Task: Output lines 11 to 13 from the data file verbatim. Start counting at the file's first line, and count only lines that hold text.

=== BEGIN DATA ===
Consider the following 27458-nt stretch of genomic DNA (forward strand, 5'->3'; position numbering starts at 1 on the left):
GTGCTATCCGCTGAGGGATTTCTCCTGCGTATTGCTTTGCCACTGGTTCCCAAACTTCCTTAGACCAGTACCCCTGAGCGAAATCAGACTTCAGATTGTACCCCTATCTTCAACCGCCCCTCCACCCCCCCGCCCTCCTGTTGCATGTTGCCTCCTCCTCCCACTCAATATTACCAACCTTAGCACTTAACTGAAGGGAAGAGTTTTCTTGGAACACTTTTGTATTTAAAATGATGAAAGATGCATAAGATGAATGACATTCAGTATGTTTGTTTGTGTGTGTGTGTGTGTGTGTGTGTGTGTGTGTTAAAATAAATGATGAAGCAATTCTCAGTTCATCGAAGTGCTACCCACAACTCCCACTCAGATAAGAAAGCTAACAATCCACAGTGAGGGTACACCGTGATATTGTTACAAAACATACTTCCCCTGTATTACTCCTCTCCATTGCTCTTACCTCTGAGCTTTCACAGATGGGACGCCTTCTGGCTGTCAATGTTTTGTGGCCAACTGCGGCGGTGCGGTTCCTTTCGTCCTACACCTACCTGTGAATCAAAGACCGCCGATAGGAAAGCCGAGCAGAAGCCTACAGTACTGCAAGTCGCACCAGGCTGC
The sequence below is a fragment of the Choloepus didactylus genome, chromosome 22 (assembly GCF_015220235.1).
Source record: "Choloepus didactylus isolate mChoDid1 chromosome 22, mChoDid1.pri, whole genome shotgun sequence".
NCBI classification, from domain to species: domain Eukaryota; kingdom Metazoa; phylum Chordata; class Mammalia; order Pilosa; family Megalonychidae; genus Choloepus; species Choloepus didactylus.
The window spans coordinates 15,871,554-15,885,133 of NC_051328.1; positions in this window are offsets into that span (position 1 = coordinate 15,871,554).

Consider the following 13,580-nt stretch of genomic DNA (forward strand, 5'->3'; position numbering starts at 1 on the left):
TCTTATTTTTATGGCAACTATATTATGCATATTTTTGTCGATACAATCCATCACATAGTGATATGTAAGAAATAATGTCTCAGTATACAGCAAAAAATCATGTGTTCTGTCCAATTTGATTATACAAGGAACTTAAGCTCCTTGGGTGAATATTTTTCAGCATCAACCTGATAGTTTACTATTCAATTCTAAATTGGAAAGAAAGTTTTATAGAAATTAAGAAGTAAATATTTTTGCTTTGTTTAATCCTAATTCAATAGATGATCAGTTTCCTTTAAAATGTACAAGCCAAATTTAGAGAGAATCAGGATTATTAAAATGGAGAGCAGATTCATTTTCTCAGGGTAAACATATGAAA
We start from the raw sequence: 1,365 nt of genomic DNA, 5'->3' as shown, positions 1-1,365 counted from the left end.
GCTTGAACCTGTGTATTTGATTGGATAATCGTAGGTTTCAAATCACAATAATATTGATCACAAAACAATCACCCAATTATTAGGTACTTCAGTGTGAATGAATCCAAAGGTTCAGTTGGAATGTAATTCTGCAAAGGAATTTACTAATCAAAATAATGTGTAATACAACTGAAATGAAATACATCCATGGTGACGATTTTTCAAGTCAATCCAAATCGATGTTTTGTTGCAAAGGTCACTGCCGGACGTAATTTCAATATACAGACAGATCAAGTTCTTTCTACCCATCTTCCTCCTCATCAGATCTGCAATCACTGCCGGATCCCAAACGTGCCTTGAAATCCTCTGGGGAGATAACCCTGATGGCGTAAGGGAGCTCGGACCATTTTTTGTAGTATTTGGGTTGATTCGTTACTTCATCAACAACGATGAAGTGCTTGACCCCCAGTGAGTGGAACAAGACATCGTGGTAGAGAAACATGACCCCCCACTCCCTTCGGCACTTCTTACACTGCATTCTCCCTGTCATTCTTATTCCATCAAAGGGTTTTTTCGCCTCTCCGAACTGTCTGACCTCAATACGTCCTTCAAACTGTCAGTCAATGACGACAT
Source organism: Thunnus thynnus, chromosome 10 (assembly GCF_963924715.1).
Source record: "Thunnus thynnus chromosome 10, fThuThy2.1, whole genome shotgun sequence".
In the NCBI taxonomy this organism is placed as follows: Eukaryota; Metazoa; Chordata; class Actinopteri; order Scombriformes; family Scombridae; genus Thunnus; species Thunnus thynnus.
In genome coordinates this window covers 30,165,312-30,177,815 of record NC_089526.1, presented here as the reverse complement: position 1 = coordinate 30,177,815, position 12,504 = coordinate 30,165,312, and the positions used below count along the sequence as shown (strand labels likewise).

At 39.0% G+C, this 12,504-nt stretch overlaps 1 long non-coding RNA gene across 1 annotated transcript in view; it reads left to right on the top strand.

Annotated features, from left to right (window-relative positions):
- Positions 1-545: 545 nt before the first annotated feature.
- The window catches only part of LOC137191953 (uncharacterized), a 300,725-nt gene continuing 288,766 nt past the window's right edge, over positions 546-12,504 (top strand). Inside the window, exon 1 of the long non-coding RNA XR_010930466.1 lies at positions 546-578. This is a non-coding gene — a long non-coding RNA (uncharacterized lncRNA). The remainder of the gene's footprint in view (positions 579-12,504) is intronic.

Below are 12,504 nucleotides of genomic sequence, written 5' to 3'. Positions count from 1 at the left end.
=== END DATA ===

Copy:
Source organism: Thunnus thynnus, chromosome 10 (assembly GCF_963924715.1).
Source record: "Thunnus thynnus chromosome 10, fThuThy2.1, whole genome shotgun sequence".
In the NCBI taxonomy this organism is placed as follows: Eukaryota; Metazoa; Chordata; class Actinopteri; order Scombriformes; family Scombridae; genus Thunnus; species Thunnus thynnus.